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Encounters with river nymphs by Alex Laurie
It started when I was about 14, I suppose. That is about the age when nymphs did suddenly seem quite attractive to this boy-angler.
Until then, I had been chasing the brownies and the ladies of the stream pretty unsuccessfully, with maggots and worms and occasionally with wet and dry fly. I caught some, but I knew I should have been doing better. Then I read Sawyer.
The Nymphs and the Trout was, and still is, a great angling book. It transported me from my Avon (the Lanarkshire one) to ďhis AvonĒ. It really was his Avon, as Frank Sawyer was the keeper on the stretch of the Hampshire Avon at Netheravon. I learned a lot from that book and Iím not alone in that.
Where Frank had the edge on me, apart that is from skill, experience, maturityÖwas the fact that he could see the fish.
In those days, his river ran as clear as gin and the fish sat there as if suspended in mid air, so clear was the water. I know this, because I was fortunate enough to fish Frankís Avon many times, due to the fortunate accident that it flowed through Christchurch, which is close to Bournemouth, which is where my parents took me on holiday. Iíll let that lie for now, but I may come back to this another day, because I really loved fishing that river for the barbel, chub, red finned roach, even the big mulletÖand I learned a lot because I too could see the fish and their reactions to my baits.
Meanwhile back at my Avon, I tried to put into practice Frankís lessons. I greased the butt of my leader. I watched, no I stared at, the hole the leader made in the surface film, and I caught fish. I didnít begin to match the huge numbers of fish that Sawyer was catching, but I was happy. I started regularly catching fish of a stamp that my downstream wet flies would only occasionally catch.
Fast forward now. Twenty-odd years have gone by and Iíve caught quite a few nice trout and grayling over the years. Iím fishing with an American I met on the banks of a fairly obscure river in New Zealandís South Island. He is a student and part time fishing guide back home, but very well respected as I later discover. At this point, Iíve had a very good year on the Clyde, but I soon discover we are all just students in this art of angling, and Iíve not done my homework.
I spot a fish about 6lb. It is a big fish by my standards and lying quite deep in fast swirling water. I decide a nymph is the way to go. I can see the fish from my casting position Ė a rare luxury.
I start casting. After several attempts I got a decent cast and drift. The fish moves to the fly and I tighten, but no contact is made. Being a typical New Zealand trout, it exits stage left! My young friend expresses surprise that Iím not using any form of strike indicator. I explain that they just spook the fish and that I do ok without using one. He reckons I may have struck too soon.
He spots the next fish. This one is really deep down and so he puts on a tungsten beadhead, with a yarn indicator above. He starts casting.
Being a guide and a better caster and angler than I am, he covers the fish perfectly first time. Not being used to using an indicator, I being the spotter, watch the fish for a reaction (he canít see this fish from his position). Iím guessing that the fly is about where the fish is, when suddenly my pal strikes and he is into a hard fighting fish about 5lb. He tells me after I net it that his indicator went down.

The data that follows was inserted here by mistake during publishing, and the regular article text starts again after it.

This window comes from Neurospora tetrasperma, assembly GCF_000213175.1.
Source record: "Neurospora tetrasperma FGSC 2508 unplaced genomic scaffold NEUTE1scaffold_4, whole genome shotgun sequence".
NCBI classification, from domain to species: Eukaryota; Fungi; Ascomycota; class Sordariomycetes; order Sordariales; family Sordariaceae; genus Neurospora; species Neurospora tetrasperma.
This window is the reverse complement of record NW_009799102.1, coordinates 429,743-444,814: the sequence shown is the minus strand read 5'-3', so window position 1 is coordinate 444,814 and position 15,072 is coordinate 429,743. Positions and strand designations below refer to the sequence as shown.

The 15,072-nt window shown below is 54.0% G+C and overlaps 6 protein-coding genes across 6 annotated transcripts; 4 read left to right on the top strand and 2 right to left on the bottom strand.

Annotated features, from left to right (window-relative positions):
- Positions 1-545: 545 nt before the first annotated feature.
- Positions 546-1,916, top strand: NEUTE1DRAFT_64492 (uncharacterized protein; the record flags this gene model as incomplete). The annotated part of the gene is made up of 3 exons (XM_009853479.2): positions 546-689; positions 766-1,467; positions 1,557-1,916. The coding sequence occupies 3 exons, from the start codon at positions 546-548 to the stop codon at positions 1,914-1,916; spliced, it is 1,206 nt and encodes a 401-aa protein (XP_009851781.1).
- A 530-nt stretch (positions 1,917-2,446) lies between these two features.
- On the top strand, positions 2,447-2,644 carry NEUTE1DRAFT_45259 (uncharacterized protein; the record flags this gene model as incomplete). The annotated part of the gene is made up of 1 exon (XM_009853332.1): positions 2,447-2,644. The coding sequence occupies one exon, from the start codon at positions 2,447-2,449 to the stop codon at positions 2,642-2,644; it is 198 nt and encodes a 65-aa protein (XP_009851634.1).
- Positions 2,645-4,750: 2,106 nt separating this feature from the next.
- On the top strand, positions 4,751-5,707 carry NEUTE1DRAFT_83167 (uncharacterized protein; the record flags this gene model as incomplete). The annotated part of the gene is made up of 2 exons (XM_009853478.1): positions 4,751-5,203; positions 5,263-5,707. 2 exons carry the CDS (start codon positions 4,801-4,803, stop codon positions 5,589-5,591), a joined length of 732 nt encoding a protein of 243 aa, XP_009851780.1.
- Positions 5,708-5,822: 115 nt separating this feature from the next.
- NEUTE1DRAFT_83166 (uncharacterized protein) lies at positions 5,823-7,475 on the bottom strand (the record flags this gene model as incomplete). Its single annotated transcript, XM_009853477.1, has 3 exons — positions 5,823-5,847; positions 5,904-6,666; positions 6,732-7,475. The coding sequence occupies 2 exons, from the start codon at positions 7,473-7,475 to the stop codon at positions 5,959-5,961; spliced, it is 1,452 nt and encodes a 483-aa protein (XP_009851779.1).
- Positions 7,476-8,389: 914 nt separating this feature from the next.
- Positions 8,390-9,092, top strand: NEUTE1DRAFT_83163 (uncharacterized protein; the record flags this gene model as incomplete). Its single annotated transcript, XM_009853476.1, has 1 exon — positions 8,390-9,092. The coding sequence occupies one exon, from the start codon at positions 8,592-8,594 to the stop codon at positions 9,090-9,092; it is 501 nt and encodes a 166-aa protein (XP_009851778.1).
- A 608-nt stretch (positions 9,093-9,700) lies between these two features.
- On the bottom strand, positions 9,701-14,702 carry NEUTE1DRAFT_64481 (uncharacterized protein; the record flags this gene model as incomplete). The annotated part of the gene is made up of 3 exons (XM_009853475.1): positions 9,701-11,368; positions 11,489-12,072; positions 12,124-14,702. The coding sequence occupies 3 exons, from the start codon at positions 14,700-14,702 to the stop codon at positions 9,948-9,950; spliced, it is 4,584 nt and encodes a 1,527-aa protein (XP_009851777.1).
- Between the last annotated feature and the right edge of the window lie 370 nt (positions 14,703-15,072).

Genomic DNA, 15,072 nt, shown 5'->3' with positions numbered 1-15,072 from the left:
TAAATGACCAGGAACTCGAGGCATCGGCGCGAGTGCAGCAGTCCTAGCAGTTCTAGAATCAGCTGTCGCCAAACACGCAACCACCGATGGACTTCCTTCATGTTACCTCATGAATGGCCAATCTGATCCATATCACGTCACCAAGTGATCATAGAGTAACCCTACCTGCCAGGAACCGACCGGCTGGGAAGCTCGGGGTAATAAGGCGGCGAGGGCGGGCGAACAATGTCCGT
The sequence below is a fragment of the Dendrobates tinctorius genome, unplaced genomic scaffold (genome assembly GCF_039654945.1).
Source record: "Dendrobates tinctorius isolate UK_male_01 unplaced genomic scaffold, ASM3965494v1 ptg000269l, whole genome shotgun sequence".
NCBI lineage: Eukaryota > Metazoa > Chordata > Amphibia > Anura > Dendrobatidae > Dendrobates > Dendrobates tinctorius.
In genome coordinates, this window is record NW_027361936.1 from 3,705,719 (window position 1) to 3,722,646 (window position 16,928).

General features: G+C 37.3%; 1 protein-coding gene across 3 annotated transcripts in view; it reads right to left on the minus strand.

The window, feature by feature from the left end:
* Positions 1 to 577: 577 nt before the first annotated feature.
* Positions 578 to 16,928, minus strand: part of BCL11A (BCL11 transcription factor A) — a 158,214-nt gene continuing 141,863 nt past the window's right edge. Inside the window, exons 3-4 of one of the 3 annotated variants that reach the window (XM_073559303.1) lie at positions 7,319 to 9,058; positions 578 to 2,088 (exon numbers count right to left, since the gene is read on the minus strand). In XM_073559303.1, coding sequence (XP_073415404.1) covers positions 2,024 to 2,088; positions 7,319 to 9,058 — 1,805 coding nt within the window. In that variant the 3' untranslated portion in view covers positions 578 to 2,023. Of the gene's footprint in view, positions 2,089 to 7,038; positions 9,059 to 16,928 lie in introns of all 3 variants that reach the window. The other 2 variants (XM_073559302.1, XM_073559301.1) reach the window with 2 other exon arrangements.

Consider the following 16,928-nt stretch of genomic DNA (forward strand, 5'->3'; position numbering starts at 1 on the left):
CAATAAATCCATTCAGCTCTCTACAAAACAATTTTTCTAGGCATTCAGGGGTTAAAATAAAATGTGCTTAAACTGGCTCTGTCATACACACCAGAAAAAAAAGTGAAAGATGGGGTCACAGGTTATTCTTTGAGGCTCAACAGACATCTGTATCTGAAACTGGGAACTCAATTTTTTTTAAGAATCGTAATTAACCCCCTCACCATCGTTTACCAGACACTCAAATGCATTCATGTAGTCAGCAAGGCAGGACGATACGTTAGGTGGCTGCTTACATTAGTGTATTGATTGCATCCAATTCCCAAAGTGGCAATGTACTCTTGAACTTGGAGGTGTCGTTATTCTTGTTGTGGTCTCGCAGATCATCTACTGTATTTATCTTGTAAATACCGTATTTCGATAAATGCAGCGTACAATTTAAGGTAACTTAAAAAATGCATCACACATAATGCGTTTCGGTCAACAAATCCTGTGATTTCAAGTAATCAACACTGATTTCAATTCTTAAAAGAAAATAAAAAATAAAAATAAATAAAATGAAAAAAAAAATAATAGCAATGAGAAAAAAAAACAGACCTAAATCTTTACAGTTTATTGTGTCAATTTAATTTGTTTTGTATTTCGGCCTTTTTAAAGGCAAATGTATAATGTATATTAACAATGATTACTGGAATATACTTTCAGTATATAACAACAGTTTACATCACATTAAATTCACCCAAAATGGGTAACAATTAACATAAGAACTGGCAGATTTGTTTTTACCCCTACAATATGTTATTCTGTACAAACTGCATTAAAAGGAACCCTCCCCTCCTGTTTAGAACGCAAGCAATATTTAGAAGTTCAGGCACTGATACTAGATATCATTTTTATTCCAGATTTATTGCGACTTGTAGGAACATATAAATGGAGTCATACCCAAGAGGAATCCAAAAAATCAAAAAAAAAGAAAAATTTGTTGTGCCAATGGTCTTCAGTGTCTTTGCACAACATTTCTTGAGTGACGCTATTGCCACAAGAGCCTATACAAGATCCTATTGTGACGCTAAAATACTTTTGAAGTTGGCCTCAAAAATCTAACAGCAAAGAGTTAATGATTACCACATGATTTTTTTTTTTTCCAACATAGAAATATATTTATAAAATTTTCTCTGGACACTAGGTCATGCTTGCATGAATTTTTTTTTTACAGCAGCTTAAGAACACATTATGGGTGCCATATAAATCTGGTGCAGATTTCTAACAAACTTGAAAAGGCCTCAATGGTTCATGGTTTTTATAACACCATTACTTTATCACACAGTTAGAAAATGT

No sooner is this fish landed, than I spot another just a few metres upstream. As my pal is already in pole position, I insist that he tries for this one too.
I could go on, but basically the whole scene was replayed and I never saw that fish take the fly either. Since that day, Iíve rarely fished a nymph without some form of strike indication. Occasionally, in really shallow water when I can see the fish clearly, Iíll do without.
Nowadays, my indicators range from dry flies to the bend of which, I tie a short dropper with a nymph below, to wisps and larger portions of yarn that I can slide up and down the line, to foam and balsa floats, for want of a better description. They all have their uses.
It is much more pleasant to cast and aesthetically pleasing to fish with the lightest and least obtrusive indicator possible, but sometimes I have to get down and dirty with the big guns. Casting these beasts overhead is fraught with the ever-present danger of tangling and also danger to thin walled rod blanks, so I tend to use some form of roll cast rather than an overhead cast.
I always work upstream. The basic method of fishing a light or a heavy rig is to treat the indicator as a dry fly, doing aerial mends, curve casts, wiggles...in fact, the whole spectrum of dry fly casts as well as off-the-water mends. My motto is ďas long as it isnít dragging, let it driftĒ, meaning that a long drag free drift is the way to more fish. Just the same as dry fly, really.
The rest of it: the depth/weight balance and all that, that is just trial and error, for me at least. Sometimes I get it right straight off. Other times I donít get it right at all, but I hope this helps give a flavour of my approach to fishing the nymph and why I do it this way.
Alex Laurie , now into his 50th year, has been fishing since the tender age of 12. He used to do a lot of coarse fishing and, until last year, held the Scottish bream record with a 10lb 4oz fish. Alex has fished all over the world, including Alberta Canada and has cast a fly in New Zealand for 5 out of the last 6 years. He prefers rivers, but loves our wild highland lochs too.
Alex works in property management, says he is a frustrated blues guitarist and lives with his very understanding partner Linda in Cambuslang near Glasgow.